Danielle Spera was one of Austria’s most popular television personalities before becoming director of the Viennese Jewish Museum (JMW, http://www.jmw.at). Read here what Spera thinks about her very special farewell at national broadcaster ORF and if she misses working as anchorwoman.
What was your happiest moment being in charge at the Jewish Museum of Vienna – and what was the hardest?
Luckily there are so many happy moments and very few hard ones. I feel content whenever we are successfully opening a show, which always is a great teamwork. It is a wonderful experience to be able to work with a great group of curators, who support the new positioning of the museum now wholeheartedly. I also was very glad when we managed to get a budget to renovate the Jewish Museum’s main building, which was left to me in a devastating state – concerning the technical and logistical equipment and when we reached the goal to open after a very short renovation period. There were very few difficult moments when I started to take over the museum’s management, which I consider as good learning experiences.
What did it feel like to lose your voice during your final “Zeit im Bild” appearance?
Unfortunately I had caught a cold right at this very day. To lose the voice is a nightmare for everybody who has to work with it, like singers, actors or newscasters. I was sorry that I could not say good bye to the audience in my regular way after 22 years of being an anchor of the prime time news. But on the other hand it was an unforgettable news-show for the viewers as well as for me. It will always stay in my memory.
Do you miss the journalistic work?
No I don’t because I am still working a lot in journalistic terms. I am writing for the Jewish newspaper NU, holding lectures and I am a representative on the board of ORF3 and the European TV channel arte.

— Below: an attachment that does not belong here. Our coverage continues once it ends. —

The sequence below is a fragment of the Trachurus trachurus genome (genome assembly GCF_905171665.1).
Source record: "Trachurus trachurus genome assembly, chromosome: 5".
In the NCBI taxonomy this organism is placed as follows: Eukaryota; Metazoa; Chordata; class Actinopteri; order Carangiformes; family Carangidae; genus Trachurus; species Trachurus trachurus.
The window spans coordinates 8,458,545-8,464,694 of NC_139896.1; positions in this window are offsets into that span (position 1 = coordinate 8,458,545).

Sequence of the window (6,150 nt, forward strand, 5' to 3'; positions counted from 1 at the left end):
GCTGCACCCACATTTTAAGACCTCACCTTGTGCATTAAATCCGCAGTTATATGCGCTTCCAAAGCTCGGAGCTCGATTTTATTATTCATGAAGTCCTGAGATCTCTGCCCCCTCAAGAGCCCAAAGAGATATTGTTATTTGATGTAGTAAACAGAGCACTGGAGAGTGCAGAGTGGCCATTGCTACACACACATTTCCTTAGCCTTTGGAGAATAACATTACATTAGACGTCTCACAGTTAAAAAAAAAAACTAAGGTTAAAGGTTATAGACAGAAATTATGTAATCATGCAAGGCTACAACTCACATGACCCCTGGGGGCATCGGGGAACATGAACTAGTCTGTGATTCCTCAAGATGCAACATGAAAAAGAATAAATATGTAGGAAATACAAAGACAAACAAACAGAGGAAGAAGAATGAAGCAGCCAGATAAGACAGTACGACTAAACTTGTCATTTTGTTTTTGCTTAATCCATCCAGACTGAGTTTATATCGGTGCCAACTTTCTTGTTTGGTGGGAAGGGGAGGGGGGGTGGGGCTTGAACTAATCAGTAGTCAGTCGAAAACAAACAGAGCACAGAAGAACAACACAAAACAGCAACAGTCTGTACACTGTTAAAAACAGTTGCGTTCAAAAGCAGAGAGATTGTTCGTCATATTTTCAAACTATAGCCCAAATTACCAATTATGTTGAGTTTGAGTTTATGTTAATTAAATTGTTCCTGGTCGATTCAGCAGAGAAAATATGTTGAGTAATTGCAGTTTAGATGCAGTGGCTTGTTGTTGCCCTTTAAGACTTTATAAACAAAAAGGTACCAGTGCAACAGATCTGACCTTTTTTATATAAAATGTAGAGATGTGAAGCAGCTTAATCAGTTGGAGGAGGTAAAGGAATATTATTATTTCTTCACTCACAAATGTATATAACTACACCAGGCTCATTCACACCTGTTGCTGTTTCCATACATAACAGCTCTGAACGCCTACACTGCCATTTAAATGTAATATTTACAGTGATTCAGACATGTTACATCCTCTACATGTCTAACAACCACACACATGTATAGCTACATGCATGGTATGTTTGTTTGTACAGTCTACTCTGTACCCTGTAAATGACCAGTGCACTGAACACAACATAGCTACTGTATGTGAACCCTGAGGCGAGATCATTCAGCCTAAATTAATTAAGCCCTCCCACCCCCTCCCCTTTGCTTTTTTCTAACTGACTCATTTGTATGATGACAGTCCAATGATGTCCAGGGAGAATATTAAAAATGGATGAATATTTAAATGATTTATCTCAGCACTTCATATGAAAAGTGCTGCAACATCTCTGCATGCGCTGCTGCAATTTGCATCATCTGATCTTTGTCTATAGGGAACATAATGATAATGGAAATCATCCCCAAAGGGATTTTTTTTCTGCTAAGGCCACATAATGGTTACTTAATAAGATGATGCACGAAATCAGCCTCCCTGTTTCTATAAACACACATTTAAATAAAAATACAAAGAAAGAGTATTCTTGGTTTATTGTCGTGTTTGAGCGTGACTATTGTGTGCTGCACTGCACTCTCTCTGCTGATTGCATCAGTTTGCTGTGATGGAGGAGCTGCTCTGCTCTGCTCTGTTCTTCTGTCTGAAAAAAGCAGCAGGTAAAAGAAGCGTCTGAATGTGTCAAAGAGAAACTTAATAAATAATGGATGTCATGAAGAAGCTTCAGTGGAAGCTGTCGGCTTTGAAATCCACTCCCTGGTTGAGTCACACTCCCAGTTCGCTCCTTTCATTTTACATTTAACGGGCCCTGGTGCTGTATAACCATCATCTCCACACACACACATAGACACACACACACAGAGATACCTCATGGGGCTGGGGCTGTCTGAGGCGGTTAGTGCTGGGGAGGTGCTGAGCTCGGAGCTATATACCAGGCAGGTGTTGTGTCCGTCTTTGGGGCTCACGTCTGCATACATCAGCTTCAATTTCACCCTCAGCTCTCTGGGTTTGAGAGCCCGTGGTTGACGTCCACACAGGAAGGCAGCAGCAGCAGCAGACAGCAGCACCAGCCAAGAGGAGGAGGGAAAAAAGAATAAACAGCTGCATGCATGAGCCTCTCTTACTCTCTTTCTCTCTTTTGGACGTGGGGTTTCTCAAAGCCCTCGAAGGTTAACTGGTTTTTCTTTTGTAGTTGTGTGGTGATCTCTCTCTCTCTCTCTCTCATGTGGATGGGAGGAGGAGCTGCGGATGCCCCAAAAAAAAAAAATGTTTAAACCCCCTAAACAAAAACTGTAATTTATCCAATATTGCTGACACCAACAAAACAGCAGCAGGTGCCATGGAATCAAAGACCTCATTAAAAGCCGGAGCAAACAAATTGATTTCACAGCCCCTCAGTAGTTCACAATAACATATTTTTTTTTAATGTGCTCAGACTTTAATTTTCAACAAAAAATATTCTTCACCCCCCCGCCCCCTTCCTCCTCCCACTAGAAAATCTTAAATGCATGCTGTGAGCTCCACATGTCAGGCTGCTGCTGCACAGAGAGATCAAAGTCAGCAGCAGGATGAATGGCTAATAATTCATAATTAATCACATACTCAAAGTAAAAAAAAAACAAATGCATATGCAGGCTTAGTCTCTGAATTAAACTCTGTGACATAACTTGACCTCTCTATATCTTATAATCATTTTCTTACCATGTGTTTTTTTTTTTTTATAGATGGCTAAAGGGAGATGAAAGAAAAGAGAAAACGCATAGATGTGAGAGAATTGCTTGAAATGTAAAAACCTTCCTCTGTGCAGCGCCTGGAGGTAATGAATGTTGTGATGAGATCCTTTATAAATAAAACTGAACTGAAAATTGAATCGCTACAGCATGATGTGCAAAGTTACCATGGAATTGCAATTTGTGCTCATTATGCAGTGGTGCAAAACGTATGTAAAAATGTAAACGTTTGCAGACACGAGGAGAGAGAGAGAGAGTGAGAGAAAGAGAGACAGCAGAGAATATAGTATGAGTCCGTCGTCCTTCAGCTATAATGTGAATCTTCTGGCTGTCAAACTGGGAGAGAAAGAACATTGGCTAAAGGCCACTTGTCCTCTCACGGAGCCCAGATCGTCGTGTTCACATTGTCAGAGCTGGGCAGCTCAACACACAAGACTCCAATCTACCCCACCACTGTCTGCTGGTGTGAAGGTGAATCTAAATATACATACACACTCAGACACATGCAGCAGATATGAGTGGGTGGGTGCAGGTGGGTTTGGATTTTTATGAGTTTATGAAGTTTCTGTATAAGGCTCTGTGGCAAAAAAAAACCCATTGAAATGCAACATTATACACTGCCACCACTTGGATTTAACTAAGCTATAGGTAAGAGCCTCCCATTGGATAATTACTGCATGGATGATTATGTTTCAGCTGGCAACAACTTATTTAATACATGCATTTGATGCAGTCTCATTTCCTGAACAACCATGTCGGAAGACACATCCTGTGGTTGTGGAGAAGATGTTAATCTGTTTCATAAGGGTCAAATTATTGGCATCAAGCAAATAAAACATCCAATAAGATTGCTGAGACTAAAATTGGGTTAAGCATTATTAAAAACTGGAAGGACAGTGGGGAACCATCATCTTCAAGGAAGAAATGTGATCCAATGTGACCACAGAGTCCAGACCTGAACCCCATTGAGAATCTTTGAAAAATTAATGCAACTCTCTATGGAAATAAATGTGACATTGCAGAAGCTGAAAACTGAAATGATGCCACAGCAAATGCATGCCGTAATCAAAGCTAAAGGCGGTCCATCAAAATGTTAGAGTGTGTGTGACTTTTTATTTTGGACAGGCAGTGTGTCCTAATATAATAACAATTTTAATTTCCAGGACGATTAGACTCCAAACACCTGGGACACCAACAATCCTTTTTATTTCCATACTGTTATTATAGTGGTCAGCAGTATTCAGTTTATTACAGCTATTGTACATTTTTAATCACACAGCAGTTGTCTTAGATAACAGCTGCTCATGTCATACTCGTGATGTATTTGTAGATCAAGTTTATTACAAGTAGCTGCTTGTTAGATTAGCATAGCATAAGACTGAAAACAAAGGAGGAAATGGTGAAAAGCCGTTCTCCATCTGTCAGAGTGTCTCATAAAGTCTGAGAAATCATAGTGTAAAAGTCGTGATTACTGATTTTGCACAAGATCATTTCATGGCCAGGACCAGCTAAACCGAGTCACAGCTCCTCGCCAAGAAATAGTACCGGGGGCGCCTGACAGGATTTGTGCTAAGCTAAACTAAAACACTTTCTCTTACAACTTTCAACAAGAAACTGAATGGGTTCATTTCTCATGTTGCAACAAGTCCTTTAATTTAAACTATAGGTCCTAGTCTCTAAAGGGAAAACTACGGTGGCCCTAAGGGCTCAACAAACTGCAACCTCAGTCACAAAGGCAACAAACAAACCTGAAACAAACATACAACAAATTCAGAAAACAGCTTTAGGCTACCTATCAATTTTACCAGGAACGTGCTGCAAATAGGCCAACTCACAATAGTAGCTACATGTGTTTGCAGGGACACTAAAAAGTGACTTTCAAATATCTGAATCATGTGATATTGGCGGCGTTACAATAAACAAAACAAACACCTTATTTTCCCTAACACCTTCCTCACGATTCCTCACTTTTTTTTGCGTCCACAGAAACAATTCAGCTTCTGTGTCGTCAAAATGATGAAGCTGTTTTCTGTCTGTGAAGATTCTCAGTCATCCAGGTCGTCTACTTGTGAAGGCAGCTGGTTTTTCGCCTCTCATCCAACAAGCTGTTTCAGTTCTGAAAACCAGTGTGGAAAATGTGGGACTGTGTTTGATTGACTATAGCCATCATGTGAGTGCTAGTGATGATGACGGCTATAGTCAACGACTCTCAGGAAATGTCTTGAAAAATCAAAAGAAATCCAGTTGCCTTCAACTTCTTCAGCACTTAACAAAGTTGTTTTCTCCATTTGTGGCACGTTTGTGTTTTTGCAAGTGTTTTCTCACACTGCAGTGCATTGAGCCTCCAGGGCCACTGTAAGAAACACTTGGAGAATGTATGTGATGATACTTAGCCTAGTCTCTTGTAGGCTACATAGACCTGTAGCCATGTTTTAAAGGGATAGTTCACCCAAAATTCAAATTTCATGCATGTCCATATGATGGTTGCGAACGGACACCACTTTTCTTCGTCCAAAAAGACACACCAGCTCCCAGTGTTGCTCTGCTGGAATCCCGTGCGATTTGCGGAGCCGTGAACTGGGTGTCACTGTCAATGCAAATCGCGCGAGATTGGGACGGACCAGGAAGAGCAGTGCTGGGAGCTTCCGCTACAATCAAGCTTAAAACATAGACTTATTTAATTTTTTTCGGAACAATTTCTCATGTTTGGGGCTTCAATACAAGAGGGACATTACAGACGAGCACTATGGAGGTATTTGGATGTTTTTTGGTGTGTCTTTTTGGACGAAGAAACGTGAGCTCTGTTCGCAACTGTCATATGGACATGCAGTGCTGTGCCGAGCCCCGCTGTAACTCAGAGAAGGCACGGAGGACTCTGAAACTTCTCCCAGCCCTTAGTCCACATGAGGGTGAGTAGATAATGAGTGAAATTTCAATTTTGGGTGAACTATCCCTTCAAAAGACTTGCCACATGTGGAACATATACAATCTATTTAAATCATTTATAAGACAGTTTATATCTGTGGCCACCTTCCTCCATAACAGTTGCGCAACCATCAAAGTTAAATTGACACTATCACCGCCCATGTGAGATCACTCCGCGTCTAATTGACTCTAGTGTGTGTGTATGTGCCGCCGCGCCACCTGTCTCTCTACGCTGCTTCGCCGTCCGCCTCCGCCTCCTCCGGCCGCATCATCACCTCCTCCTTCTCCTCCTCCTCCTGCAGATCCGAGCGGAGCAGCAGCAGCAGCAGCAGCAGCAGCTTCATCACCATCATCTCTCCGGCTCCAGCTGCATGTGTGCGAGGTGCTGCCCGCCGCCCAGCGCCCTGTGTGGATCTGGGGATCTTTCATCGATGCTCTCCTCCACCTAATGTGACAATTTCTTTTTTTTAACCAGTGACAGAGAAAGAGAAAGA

What is more stressful – being anchorwoman of the ORF’s most important news show or director of a museum located in the heart of Vienna?
It is not a matter of stress, both – my profession as a reporter and newscaster as well as my current position – mean a lot of interesting work which causes a lot of positive energy which is very fulfilling. The Jewish Museum Vienna is one of the most outstanding cultural sights in Vienna and definitely one of the most interesting Jewish Museums in Europe. Therefore it is a pleasure to work here, to prepare exhibitions together with a group of exceptional curators. At the moment we are not only working on our changing shows but first and most important on our new core exhibition which will be the only exhibition in Vienna that also deals with the current Austrian History since 1945.
Apart from the Viennese Jewish Museum, which other Austrian museums and galleries do you like?
Fortunately Vienna offers a broad range of culture, so it is a pleasure to choose among such a great variety. It also depends if I am attending a museum on my own or with my family.
Do you agree with the way the official Austria deals with its dark past (World War Two, anti-Semitism, the Holocaust)? It took a very long time until Austria finally faced its past and many people still have problems in dealing with the history. But it was in fact the so called- Waldheim affair, which made this process possible and a politician like Chancellor Franz Vranitzky, who was the first high ranking Austrian politician, who openly acknowledged Austria’s role in the holocaust. Since then things are developing in the right direction.